Poetry publicizes the hearth. The fictional public sphere disregards the intimacy of personal place. Our habits of thought and our small acts of attention are treated with utter indifference by a market invested only in its ability to generate more wealth for those with the most. The rest of us stand slack-jaw as the wealthy continue the fiction and we react with despair or rage or consent. But back home, by the hearth, children arrive. Plants pop out each spring. We live and die with a complex need to define private space against the encroachments of the social welfare state. Poetry argues for the privacy of our thoughts, obsessions, and desires. It publicizes our dreams and our common predicaments as individuals at odds with social institutions.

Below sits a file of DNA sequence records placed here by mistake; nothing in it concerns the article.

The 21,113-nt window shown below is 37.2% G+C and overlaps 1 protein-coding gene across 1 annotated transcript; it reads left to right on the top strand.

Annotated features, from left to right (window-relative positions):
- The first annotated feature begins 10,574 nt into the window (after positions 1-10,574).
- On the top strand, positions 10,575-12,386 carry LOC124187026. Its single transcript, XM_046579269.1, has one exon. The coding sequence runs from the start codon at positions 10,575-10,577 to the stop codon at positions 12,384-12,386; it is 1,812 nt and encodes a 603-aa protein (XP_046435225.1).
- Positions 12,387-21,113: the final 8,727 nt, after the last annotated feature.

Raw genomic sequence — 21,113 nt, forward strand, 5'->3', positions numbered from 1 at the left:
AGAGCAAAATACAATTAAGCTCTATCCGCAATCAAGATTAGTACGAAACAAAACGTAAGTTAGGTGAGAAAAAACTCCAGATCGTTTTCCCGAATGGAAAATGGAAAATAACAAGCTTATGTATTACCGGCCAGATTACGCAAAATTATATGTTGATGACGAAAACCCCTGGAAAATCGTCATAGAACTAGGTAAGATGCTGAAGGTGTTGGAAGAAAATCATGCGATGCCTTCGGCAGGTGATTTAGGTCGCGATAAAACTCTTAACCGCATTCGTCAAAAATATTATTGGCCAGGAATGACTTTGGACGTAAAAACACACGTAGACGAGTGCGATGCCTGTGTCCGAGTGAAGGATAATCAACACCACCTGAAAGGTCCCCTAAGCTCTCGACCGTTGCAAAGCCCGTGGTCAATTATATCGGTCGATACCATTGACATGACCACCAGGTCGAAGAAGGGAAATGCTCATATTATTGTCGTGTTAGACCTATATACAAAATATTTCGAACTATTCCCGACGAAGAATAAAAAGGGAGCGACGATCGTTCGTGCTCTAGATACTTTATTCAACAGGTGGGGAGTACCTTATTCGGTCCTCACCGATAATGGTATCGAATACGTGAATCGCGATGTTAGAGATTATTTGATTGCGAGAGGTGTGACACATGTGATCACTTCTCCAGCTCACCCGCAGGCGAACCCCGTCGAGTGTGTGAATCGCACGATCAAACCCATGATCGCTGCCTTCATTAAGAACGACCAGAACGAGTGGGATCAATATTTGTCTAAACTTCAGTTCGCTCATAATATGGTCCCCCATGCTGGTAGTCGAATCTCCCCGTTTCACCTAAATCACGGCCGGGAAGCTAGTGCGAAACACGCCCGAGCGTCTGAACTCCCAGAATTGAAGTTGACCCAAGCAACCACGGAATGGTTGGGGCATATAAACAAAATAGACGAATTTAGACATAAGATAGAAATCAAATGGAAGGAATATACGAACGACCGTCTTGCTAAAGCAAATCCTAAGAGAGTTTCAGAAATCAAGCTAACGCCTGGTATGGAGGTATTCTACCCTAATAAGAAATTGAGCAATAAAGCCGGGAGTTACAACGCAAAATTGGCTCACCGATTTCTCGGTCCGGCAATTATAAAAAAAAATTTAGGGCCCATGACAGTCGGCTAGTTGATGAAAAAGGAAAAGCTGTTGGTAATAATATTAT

Except for the divide-and-conquer we-they list at the end, this essaylet by Dale Smith provokes, but usefully.
It's not just Dale, there's a lot of divide-and-conquer on the electrons everywhere lately.
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